Access was cut off in many areas including the road to Makkandur in Kodagu.

The authorities have discussed long-term and short-term measures after consulting geologists of the Geological Survey of India (GSI) who visited 85 locations in the district to study the effects of the disaster and ensure that the authorities are better prepared in the future.  “They (GSI officials) have given long-term and short-term suggestions for the future. These measures include installing retaining walls, proper drainage systems, strengthening the slopes by using retrieval grass, along with improving awareness among the residents. We will follow their suggestions and make the community aware of them,” confirmed Sreevidya PI, Deputy Commissioner (DC), Kodagu. 

Map of Kodagu district in Karnataka.

In September, officials of the Revenue Department and the Gram Panchayats of affected villages conducted a survey of the affected areas and identified people who have partially or completely lost their houses. The officials made the findings of the survey public on September 29 and gave survivors time till October 4 to raise objections to the survey’s findings. The authorities are now focused on rehabilitating the people who have lost their homes by rebuilding houses for them elsewhere, a process that has been plagued by procedural delays so far. “Many of the people  have gone back to the villages and life in the affected areas has almost come back to normalcy. There is still miles to go. We have a lot of things to do particularly on rebuilding houses and rehabilitating people, and we are working out various options. We have received applications and are in the process of allotting the land to people who have lost their homes,” says Sreevidya.

The officials have identified land in areas including in Kannangeri, Made, Gaalibeedu, Yedavanadu and Sampaje, to build houses and are planning to rehabilitate landowners whose houses are damaged. According to Suryaprakash, an official of the Revenue Department in Madikeri taluk, 647 people have been allotted land in which new houses will be built for them to resettle.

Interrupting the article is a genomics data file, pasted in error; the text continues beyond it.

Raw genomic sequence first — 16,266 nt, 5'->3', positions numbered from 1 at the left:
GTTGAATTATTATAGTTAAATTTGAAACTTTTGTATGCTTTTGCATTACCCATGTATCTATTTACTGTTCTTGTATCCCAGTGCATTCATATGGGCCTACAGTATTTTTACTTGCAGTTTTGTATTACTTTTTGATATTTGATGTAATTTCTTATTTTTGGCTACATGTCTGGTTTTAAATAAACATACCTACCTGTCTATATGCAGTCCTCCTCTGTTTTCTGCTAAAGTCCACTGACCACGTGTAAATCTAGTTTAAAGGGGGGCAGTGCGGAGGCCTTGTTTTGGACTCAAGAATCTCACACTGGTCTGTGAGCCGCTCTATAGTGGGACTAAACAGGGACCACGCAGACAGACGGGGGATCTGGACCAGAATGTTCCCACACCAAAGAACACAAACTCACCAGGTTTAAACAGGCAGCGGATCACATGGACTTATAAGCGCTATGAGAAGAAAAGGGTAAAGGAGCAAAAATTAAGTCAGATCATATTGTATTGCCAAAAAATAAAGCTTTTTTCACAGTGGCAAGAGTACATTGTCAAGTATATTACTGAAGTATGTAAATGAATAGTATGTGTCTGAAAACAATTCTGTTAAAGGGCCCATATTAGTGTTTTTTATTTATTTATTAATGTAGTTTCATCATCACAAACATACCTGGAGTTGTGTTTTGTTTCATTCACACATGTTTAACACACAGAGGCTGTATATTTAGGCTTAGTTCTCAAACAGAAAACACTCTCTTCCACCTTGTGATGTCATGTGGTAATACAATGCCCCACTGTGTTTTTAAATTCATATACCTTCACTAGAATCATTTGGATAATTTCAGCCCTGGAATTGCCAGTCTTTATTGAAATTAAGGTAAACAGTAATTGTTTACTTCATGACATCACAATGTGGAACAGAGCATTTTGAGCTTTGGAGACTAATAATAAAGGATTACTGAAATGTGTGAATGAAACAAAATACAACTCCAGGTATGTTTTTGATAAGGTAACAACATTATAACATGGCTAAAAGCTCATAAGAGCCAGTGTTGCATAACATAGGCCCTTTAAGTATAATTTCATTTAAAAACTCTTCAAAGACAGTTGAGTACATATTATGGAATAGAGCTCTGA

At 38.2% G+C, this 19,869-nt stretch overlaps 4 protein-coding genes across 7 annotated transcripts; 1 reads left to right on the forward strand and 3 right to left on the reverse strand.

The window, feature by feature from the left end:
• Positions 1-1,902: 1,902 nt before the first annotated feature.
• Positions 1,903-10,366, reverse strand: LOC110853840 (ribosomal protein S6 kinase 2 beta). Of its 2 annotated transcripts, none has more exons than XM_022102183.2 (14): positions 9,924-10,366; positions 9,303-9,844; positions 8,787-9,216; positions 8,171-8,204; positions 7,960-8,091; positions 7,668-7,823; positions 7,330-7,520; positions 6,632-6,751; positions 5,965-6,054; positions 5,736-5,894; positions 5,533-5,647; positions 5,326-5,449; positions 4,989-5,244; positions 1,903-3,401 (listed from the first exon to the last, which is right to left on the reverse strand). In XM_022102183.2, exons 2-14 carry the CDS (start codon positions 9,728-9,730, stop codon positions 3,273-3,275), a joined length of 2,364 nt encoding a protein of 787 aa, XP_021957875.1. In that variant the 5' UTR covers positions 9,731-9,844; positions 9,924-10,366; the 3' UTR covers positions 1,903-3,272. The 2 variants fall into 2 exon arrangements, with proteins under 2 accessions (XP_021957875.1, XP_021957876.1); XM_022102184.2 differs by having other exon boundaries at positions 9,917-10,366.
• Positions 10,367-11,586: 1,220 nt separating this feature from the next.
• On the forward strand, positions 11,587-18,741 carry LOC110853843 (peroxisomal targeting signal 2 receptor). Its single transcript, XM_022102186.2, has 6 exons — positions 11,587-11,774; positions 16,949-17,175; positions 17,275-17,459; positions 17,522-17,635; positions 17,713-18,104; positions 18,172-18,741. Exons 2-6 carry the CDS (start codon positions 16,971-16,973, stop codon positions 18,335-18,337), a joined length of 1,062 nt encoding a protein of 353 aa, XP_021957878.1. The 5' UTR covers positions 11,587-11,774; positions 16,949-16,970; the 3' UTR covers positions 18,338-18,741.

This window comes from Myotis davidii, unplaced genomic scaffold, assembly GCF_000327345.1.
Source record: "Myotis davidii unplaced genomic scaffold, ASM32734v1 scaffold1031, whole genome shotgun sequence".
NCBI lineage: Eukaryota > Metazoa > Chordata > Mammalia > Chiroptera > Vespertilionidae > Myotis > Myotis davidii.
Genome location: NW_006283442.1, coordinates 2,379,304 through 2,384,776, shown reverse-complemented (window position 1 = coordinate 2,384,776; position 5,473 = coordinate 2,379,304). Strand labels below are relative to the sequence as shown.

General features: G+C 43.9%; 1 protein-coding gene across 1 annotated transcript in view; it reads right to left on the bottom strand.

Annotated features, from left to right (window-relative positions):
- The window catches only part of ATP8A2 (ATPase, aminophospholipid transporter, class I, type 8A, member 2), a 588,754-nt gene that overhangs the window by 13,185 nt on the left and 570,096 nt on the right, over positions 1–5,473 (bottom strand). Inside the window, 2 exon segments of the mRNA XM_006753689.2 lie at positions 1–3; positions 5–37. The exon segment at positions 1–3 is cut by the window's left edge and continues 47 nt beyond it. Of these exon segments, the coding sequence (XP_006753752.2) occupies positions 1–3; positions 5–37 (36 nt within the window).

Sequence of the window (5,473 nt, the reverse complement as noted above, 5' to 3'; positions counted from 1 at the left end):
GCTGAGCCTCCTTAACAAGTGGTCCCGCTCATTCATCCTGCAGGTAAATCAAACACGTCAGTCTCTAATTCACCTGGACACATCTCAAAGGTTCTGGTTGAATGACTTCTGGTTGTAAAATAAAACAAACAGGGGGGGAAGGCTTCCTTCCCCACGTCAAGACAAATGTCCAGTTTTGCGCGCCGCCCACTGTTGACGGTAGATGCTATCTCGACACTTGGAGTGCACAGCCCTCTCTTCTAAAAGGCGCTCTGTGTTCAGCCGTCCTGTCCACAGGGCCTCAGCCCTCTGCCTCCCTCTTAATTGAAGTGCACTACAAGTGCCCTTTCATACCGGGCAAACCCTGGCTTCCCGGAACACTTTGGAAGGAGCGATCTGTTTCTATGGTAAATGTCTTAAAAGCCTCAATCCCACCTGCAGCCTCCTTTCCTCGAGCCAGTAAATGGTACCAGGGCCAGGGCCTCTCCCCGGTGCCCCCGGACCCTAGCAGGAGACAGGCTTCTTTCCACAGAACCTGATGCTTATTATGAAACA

A car submerged near Mukkodlu in Kodagu.

This, however, does not include hundreds of labourers who were living in rented facilities in and around coffee and pepper plantations in the district. “Those who were living in rented facilities will not be given free houses but they will be rehabilitated through the Panchayat Housing Scheme. The village Panchayat will identify the land and house them,“ adds Sreevidya. 

A temporary compensation of Rs. 3,800 was given to all those who were housed in relief camps by the state government. A few residents whose houses have been completely damaged have received Rs. 1,19,000 through the National Disaster Response Fund’s (NDRF). However, the full compensation that affected families are entitled to and new housing have eluded most of the survivors. According to people managing the remaining relief camps in the district, this process could take up to six months or even longer. “We submitted fresh applications along with photographs to the Panchayat Office but we have not been given any information on where we will be resettled or when it will happen,” states Jayakara. 

Hemmethalu: The long-term economic hit

Jayakara’s words are echoed by Imudiyanda Harish, a resident of Hemmethalu village around 30 km away from Eradane Monnangeri. Harish (42) owns 11.92 acres of land in his village. His family owns up to 59 acres of land in the village and its surrounding areas. A massive landslide from the top of a hill close to Hemmethalu village saw mud enter his home, forcing Harish and his family to flee through the backdoor in the middle of the night. “We lost all that we had built in 25 minutes,” says Harish, pointing to the remnants of his house.

Harish's residence in Hemmethalu, Kodagu.

The areas surrounding Hemmethalu, Mukkodlu, Makkandur and Thanthipala were severely affected by the landslides in August and were cut off from the main road leading to Madikeri. The roads were yet to be repaired when TNM visited Hemmethalu on Thursday. The Indian army’s Dogra and MEG regiments were stationed near Hemmethalu for five days to assist in rescue operations when the landslides occurred.